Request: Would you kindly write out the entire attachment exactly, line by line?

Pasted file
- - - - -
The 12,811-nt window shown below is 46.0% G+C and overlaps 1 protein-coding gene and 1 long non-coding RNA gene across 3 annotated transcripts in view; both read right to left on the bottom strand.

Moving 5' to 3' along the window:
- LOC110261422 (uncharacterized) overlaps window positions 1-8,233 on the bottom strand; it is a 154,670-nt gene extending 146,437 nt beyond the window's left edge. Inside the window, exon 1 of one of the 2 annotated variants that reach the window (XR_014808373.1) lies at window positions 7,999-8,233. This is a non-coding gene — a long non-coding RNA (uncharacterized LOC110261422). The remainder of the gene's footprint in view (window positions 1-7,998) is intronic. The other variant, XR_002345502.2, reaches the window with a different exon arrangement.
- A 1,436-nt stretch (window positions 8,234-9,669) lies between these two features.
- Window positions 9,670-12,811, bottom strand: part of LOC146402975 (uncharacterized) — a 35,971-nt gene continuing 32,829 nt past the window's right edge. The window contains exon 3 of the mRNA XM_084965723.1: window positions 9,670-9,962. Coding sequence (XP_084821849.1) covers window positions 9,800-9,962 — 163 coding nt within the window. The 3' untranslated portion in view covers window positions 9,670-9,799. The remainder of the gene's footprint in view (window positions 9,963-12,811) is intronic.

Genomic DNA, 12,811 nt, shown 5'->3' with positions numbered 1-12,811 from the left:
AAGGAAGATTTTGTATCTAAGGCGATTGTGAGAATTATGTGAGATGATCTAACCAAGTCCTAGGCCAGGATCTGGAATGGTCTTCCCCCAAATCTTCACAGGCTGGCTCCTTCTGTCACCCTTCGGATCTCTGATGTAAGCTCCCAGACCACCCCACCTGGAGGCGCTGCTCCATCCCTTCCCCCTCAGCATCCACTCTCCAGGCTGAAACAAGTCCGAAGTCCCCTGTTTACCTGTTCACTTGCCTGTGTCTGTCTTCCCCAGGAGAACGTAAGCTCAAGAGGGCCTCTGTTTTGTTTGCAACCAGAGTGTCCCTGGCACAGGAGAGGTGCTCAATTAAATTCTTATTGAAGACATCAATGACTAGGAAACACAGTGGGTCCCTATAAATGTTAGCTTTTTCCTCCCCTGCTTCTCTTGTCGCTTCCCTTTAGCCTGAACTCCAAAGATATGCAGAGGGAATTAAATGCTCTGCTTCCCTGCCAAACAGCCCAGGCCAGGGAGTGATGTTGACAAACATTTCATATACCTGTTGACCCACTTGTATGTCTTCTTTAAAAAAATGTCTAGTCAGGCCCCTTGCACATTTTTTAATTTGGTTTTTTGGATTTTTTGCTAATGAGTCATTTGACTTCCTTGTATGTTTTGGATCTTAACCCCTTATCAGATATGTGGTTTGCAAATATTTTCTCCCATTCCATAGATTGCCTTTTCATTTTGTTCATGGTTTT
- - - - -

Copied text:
The 12,811-nt window shown below is 46.0% G+C and overlaps 1 protein-coding gene and 1 long non-coding RNA gene across 3 annotated transcripts in view; both read right to left on the bottom strand.

Moving 5' to 3' along the window:
- LOC110261422 (uncharacterized) overlaps window positions 1-8,233 on the bottom strand; it is a 154,670-nt gene extending 146,437 nt beyond the window's left edge. Inside the window, exon 1 of one of the 2 annotated variants that reach the window (XR_014808373.1) lies at window positions 7,999-8,233. This is a non-coding gene — a long non-coding RNA (uncharacterized LOC110261422). The remainder of the gene's footprint in view (window positions 1-7,998) is intronic. The other variant, XR_002345502.2, reaches the window with a different exon arrangement.
- A 1,436-nt stretch (window positions 8,234-9,669) lies between these two features.
- Window positions 9,670-12,811, bottom strand: part of LOC146402975 (uncharacterized) — a 35,971-nt gene continuing 32,829 nt past the window's right edge. The window contains exon 3 of the mRNA XM_084965723.1: window positions 9,670-9,962. Coding sequence (XP_084821849.1) covers window positions 9,800-9,962 — 163 coding nt within the window. The 3' untranslated portion in view covers window positions 9,670-9,799. The remainder of the gene's footprint in view (window positions 9,963-12,811) is intronic.

Genomic DNA, 12,811 nt, shown 5'->3' with positions numbered 1-12,811 from the left:
AAGGAAGATTTTGTATCTAAGGCGATTGTGAGAATTATGTGAGATGATCTAACCAAGTCCTAGGCCAGGATCTGGAATGGTCTTCCCCCAAATCTTCACAGGCTGGCTCCTTCTGTCACCCTTCGGATCTCTGATGTAAGCTCCCAGACCACCCCACCTGGAGGCGCTGCTCCATCCCTTCCCCCTCAGCATCCACTCTCCAGGCTGAAACAAGTCCGAAGTCCCCTGTTTACCTGTTCACTTGCCTGTGTCTGTCTTCCCCAGGAGAACGTAAGCTCAAGAGGGCCTCTGTTTTGTTTGCAACCAGAGTGTCCCTGGCACAGGAGAGGTGCTCAATTAAATTCTTATTGAAGACATCAATGACTAGGAAACACAGTGGGTCCCTATAAATGTTAGCTTTTTCCTCCCCTGCTTCTCTTGTCGCTTCCCTTTAGCCTGAACTCCAAAGATATGCAGAGGGAATTAAATGCTCTGCTTCCCTGCCAAACAGCCCAGGCCAGGGAGTGATGTTGACAAACATTTCATATACCTGTTGACCCACTTGTATGTCTTCTTTAAAAAAATGTCTAGTCAGGCCCCTTGCACATTTTTTAATTTGGTTTTTTGGATTTTTTGCTAATGAGTCATTTGACTTCCTTGTATGTTTTGGATCTTAACCCCTTATCAGATATGTGGTTTGCAAATATTTTCTCCCATTCCATAGATTGCCTTTTCATTTTGTTCATGGTTTT